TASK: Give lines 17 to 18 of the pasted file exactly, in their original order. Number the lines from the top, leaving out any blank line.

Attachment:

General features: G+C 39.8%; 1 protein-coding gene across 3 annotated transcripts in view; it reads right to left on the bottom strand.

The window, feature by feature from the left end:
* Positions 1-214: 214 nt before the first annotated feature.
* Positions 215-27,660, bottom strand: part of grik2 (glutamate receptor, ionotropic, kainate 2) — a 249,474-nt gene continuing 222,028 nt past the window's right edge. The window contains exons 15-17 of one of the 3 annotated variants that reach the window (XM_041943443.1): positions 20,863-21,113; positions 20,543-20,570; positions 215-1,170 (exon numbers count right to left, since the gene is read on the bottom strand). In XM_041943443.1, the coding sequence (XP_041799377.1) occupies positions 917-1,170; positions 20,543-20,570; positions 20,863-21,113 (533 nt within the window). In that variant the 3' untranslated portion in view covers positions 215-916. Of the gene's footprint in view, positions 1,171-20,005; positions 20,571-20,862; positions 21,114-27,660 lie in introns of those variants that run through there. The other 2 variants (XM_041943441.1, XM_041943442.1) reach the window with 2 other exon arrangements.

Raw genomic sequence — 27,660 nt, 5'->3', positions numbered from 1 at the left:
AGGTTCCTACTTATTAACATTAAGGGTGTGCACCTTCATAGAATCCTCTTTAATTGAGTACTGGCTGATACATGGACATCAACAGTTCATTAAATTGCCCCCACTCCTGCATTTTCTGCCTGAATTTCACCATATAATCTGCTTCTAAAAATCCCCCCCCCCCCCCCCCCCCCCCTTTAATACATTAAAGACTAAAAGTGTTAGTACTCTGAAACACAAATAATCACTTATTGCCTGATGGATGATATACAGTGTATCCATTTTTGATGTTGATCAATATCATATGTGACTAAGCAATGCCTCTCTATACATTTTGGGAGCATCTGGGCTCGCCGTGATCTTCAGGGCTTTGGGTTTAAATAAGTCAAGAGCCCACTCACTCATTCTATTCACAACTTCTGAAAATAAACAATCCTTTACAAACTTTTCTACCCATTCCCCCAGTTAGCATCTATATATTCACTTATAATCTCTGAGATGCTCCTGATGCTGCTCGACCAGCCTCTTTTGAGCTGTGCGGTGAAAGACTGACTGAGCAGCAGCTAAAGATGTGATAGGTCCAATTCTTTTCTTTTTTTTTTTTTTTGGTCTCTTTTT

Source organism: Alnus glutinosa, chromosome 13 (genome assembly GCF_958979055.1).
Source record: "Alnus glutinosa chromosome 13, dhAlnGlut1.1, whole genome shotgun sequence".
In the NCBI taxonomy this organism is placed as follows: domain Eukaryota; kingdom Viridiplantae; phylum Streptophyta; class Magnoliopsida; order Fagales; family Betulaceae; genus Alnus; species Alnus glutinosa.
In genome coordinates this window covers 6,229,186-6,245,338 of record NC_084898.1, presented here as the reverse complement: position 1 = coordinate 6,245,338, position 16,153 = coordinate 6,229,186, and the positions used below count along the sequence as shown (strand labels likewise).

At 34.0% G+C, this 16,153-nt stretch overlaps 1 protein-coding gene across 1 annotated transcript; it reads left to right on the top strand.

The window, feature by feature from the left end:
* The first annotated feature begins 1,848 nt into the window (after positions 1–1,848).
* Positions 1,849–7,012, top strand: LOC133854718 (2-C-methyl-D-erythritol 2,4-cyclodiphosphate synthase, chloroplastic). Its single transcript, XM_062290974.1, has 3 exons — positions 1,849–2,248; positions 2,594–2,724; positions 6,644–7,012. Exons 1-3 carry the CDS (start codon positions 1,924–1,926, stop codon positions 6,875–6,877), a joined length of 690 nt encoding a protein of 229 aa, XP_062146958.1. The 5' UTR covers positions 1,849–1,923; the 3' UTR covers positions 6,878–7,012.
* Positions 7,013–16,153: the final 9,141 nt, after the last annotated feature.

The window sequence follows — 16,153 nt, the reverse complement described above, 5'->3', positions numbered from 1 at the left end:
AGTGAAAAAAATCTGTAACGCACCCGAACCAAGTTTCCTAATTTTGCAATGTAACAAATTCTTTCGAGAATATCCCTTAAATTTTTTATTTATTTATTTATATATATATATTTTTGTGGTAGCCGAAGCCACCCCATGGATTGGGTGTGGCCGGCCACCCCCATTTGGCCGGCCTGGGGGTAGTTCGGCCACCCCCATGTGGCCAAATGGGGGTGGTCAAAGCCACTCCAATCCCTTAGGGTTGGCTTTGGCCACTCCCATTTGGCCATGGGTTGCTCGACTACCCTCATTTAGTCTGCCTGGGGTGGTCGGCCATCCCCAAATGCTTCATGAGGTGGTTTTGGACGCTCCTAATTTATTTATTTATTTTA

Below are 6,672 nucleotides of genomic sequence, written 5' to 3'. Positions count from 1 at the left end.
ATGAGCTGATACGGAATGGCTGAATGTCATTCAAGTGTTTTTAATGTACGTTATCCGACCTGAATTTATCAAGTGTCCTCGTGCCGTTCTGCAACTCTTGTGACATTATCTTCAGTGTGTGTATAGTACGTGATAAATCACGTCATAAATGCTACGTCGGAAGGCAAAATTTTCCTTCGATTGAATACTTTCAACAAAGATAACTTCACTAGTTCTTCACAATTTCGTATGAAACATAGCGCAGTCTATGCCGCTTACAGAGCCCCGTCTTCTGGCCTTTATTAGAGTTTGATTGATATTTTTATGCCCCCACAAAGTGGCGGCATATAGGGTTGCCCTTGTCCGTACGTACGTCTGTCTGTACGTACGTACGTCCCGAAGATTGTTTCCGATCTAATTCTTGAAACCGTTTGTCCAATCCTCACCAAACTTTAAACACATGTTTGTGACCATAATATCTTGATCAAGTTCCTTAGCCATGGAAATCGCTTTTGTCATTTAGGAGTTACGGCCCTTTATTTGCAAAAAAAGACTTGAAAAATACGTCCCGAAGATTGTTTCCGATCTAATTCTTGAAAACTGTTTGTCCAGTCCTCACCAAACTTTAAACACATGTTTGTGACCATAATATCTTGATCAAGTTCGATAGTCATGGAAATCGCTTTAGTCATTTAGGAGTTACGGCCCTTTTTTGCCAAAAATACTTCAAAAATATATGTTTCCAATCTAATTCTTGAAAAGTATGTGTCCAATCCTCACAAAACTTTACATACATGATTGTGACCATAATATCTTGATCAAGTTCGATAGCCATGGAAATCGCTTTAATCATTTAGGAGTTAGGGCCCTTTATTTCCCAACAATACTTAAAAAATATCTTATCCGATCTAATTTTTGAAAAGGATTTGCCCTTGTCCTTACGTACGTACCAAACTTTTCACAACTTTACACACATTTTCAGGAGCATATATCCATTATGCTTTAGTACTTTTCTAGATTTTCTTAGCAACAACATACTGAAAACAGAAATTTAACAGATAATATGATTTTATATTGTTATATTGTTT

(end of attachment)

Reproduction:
AGTGAAAAAAATCTGTAACGCACCCGAACCAAGTTTCCTAATTTTGCAATGTAACAAATTCTTTCGAGAATATCCCTTAAATTTTTTATTTATTTATTTATATATATATATTTTTGTGGTAGCCGAAGCCACCCCATGGATTGGGTGTGGCCGGCCACCCCCATTTGGCCGGCCTGGGGGTAGTTCGGCCACCCCCATGTGGCCAAATGGGGGTGGTCAAAGCCACTCCAATCCCTTAGGGTTGGCTTTGGCCACTCCCATTTGGCCATGGGTTGCTCGACTACCCTCATTTAGTCTGCCTGGGGTGGTCGGCCATCCCCAAATGCTTCATGAGGTGGTTTTGGACGCTCCTAATTTATTTATTTATTTTA

Below are 6,672 nucleotides of genomic sequence, written 5' to 3'. Positions count from 1 at the left end.